Kevin Rudd as a strong leader, he seems a stronger leader by 55 per cent of people, 51 percent
think he's the better person in the economic climate. So, that's the good news. The bad news is 36
per cent think he's okay but there are some things they're not sure about. That's 36 per cent,
that's quite a number, Mark Arbib. It seems a lot of people still have doubts about the PM. Is he
still a work in progress in people's minds?

MARK ARBIB: Well, it's not going to surprise you Kieran, but I'm not going to analyse the polls
especially during a global recession. I think the worse thing, and I've said this before so this is
not a new thing for me every time I'm here. The worse thing you can do during a recession, during a
crisis that we've got globally is to be interpreting polls. What I will say though ...

MITCH FIFIELD: (inaudible)

MARK ARBIB: I think voters ...

MITCH FIFIELD: (inaudible)

MARK ARBIB: No, no, no. I'm sure you'll ...

MITCH FIFIELD: (inaudible)

MARK ARBIB: And I'm sure you'll be talking about them because you always do, but ...

MITCH FIFIELD: But how can you say you can't talk about the polls why the economy's doing it tough?

MARK ARBIB: But at the same time as that ...

MITCH FIFIELD: That's madness.

MARK ARBIB: ... the same time as that, I think Australians understand that we are doing and Kevin
Rudd is doing what's in the national interest. There is no doubt about it. We are doing everything
possible to support and protect jobs and small business during the global recession. That's what
the stimulus package is about. We are concerned about the national interest. Malcolm Turnbull and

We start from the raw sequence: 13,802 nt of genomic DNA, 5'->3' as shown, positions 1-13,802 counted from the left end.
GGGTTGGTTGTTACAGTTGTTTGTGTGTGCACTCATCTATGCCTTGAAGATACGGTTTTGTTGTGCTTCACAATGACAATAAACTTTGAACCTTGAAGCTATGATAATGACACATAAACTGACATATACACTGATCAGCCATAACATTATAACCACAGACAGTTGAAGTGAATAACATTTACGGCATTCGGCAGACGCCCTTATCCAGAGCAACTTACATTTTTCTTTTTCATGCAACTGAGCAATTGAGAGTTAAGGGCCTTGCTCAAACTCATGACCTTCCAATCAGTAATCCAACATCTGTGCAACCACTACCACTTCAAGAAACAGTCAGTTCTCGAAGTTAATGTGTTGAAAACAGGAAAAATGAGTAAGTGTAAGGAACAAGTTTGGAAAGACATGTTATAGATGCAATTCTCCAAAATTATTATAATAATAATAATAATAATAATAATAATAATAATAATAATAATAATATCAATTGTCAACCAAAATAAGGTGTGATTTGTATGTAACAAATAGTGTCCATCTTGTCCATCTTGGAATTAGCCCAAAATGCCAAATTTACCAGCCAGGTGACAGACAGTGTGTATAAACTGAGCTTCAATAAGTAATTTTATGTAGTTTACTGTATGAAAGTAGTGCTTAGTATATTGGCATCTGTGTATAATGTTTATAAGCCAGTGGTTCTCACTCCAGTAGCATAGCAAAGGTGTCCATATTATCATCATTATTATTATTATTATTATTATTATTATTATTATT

the Liberal's, they're only concerned about their own interests.

KIERAN GILBERT: There seems to be another number here that I want to get your thoughts on. Someone,
this is perception that Kevin Rudd is more likely to be someone who can turn nasty if he doesn't
get his own way, 43 per cent of people think that the PM has got that nasty streak. Is this off the
back of those reports that he blew up at an air hostess and, you know, has a temper?

MARK ARBIB: Kevin Rudd has admitted he's not perfect and no one is. I mean, we look at our
politicians and we try to think they're perfect, but we're all just people, we make mistakes he
said that. He's not Mother Theresa, there's no doubt about that. But at the same time, I mean, this
is a guy that is working, you know, 24/7 in the national interest. And we're not just working on
the global recession, trying to fend off the global recession; we have a huge agenda coming out of
the last election. Climate change, look what we're doing in terms of an emissions trading scheme,
we are driving that hard, the education revolution, computers in schools, look what we're doing on
broadband. We've got a lot on the table and that means it's a lot of hard work.